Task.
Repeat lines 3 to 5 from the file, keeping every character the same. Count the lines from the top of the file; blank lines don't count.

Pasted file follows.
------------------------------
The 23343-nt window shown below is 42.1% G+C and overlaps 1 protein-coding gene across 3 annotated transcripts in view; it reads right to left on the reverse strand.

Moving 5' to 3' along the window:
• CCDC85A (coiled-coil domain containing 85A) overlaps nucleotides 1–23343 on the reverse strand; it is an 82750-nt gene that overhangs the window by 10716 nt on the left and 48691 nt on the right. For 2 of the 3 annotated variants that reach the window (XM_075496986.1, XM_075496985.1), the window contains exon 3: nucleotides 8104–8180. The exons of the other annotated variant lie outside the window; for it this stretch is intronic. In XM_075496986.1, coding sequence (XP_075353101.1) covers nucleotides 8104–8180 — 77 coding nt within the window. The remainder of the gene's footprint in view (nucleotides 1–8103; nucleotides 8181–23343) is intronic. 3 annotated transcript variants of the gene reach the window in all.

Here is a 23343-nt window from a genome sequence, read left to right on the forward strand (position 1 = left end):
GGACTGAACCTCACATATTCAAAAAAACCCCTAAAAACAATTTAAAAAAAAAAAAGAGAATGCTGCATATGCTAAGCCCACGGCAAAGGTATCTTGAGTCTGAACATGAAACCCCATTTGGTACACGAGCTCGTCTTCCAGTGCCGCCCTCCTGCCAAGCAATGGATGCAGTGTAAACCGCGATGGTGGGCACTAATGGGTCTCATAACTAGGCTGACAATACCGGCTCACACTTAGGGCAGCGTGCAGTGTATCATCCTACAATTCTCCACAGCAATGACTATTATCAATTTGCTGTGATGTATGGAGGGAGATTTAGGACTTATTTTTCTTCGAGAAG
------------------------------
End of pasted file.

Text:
• CCDC85A (coiled-coil domain containing 85A) overlaps nucleotides 1–23343 on the reverse strand; it is an 82750-nt gene that overhangs the window by 10716 nt on the left and 48691 nt on the right. For 2 of the 3 annotated variants that reach the window (XM_075496986.1, XM_075496985.1), the window contains exon 3: nucleotides 8104–8180. The exons of the other annotated variant lie outside the window; for it this stretch is intronic. In XM_075496986.1, coding sequence (XP_075353101.1) covers nucleotides 8104–8180 — 77 coding nt within the window. The remainder of the gene's footprint in view (nucleotides 1–8103; nucleotides 8181–23343) is intronic. 3 annotated transcript variants of the gene reach the window in all.

Here is a 23343-nt window from a genome sequence, read left to right on the forward strand (position 1 = left end):
GGACTGAACCTCACATATTCAAAAAAACCCCTAAAAACAATTTAAAAAAAAAAAAGAGAATGCTGCATATGCTAAGCCCACGGCAAAGGTATCTTGAGTCTGAACATGAAACCCCATTTGGTACACGAGCTCGTCTTCCAGTGCCGCCCTCCTGCCAAGCAATGGATGCAGTGTAAACCGCGATGGTGGGCACTAATGGGTCTCATAACTAGGCTGACAATACCGGCTCACACTTAGGGCAGCGTGCAGTGTATCATCCTACAATTCTCCACAGCAATGACTATTATCAATTTGCTGTGATGTATGGAGGGAGATTTAGGACTTATTTTTCTTCGAGAAG